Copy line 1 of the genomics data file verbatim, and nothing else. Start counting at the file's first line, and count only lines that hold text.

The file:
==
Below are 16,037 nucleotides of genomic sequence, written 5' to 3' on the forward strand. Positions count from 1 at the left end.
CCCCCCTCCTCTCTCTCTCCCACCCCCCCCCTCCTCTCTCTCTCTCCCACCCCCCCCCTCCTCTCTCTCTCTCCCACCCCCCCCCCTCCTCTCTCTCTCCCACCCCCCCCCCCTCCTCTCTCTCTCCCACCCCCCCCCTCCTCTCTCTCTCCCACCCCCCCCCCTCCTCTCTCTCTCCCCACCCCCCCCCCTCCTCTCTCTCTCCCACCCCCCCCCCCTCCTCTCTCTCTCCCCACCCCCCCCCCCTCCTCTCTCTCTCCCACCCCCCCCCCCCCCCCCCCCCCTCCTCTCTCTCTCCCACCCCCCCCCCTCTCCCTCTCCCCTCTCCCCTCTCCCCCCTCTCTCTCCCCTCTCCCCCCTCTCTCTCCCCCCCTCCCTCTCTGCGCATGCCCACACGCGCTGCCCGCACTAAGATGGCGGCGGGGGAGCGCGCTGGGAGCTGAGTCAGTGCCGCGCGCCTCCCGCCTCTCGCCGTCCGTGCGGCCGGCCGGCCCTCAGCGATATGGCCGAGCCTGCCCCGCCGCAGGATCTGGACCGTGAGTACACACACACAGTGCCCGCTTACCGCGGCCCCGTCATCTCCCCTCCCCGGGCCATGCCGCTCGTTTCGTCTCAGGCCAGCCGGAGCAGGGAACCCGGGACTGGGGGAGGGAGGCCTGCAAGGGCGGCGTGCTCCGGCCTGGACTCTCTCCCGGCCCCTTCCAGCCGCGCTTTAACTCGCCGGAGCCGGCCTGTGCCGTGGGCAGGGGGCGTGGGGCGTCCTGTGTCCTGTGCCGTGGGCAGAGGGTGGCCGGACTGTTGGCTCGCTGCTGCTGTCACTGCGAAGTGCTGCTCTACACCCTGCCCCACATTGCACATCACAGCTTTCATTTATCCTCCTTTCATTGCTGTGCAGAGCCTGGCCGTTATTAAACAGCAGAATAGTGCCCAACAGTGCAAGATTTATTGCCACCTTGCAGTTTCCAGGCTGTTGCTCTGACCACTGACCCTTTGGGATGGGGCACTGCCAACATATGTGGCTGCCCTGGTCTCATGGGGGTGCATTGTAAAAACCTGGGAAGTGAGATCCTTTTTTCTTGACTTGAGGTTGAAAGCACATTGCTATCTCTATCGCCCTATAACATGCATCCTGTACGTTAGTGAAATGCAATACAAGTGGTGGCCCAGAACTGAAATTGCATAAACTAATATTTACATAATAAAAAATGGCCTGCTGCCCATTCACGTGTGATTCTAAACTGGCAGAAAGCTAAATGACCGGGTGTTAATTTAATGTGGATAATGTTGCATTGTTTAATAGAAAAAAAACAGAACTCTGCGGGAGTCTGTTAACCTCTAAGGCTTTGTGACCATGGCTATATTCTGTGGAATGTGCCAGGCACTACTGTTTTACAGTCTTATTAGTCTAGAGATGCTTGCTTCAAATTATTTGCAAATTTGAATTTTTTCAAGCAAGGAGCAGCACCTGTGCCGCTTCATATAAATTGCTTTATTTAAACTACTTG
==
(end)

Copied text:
Below are 16,037 nucleotides of genomic sequence, written 5' to 3' on the forward strand. Positions count from 1 at the left end.